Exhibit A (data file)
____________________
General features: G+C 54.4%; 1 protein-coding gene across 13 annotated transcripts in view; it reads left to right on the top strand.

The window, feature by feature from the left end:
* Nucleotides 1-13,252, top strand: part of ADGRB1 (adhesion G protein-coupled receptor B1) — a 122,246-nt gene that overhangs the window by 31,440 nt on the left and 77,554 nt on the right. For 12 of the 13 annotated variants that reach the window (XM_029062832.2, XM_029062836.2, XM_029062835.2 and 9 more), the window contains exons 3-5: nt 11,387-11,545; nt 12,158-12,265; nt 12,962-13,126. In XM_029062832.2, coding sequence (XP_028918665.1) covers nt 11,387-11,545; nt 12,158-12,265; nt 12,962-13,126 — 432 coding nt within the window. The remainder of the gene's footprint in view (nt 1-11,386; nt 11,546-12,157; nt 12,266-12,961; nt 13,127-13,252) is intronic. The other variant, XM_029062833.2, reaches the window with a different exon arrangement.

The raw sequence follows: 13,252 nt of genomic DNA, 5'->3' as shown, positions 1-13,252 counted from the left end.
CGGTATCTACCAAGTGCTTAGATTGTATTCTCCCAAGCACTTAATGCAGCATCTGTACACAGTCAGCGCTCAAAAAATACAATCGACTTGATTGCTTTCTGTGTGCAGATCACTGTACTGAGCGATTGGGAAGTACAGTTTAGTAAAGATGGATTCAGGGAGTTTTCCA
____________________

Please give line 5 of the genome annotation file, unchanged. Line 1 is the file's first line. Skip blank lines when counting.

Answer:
CGGTATCTACCAAGTGCTTAGATTGTATTCTCCCAAGCACTTAATGCAGCATCTGTACACAGTCAGCGCTCAAAAAATACAATCGACTTGATTGCTTTCTGTGTGCAGATCACTGTACTGAGCGATTGGGAAGTACAGTTTAGTAAAGATGGATTCAGGGAGTTTTCCA